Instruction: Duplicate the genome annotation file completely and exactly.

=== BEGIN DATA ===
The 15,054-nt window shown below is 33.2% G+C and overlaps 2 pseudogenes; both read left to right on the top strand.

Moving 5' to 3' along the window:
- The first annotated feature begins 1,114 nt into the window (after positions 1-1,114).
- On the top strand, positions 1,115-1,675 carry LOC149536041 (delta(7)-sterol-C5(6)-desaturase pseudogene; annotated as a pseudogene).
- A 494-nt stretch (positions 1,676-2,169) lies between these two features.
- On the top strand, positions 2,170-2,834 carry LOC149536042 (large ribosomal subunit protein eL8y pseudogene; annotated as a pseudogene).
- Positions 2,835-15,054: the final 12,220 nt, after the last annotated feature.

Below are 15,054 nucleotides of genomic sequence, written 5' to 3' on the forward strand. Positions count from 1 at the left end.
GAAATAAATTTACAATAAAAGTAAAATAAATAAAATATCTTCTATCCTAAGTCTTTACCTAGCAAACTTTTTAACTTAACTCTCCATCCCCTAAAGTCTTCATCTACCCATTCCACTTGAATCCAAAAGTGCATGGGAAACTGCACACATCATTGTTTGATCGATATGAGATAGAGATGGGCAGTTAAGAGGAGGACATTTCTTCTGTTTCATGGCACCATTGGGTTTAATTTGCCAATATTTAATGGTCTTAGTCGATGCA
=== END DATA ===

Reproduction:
The 15,054-nt window shown below is 33.2% G+C and overlaps 2 pseudogenes; both read left to right on the top strand.

Moving 5' to 3' along the window:
- The first annotated feature begins 1,114 nt into the window (after positions 1-1,114).
- On the top strand, positions 1,115-1,675 carry LOC149536041 (delta(7)-sterol-C5(6)-desaturase pseudogene; annotated as a pseudogene).
- A 494-nt stretch (positions 1,676-2,169) lies between these two features.
- On the top strand, positions 2,170-2,834 carry LOC149536042 (large ribosomal subunit protein eL8y pseudogene; annotated as a pseudogene).
- Positions 2,835-15,054: the final 12,220 nt, after the last annotated feature.

Below are 15,054 nucleotides of genomic sequence, written 5' to 3' on the forward strand. Positions count from 1 at the left end.
GAAATAAATTTACAATAAAAGTAAAATAAATAAAATATCTTCTATCCTAAGTCTTTACCTAGCAAACTTTTTAACTTAACTCTCCATCCCCTAAAGTCTTCATCTACCCATTCCACTTGAATCCAAAAGTGCATGGGAAACTGCACACATCATTGTTTGATCGATATGAGATAGAGATGGGCAGTTAAGAGGAGGACATTTCTTCTGTTTCATGGCACCATTGGGTTTAATTTGCCAATATTTAATGGTCTTAGTCGATGCA